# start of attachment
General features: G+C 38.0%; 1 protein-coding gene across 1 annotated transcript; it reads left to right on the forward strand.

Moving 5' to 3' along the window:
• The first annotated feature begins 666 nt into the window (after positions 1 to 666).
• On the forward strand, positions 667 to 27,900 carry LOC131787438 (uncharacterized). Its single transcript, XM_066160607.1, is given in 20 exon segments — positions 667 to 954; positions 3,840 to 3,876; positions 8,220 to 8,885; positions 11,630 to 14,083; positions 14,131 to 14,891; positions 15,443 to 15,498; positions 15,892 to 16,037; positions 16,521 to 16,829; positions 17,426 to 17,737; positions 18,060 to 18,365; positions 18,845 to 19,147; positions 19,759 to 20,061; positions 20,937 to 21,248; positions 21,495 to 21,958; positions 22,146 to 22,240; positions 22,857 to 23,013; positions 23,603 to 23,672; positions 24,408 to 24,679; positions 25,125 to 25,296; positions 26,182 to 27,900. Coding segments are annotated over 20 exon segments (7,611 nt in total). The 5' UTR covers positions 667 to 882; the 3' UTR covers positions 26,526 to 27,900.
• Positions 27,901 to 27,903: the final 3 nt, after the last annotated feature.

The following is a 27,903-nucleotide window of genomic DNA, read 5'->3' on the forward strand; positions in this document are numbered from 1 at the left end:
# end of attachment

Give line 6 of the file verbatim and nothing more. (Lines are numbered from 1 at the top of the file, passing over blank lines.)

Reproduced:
The following is a 27,903-nucleotide window of genomic DNA, read 5'->3' on the forward strand; positions in this document are numbered from 1 at the left end: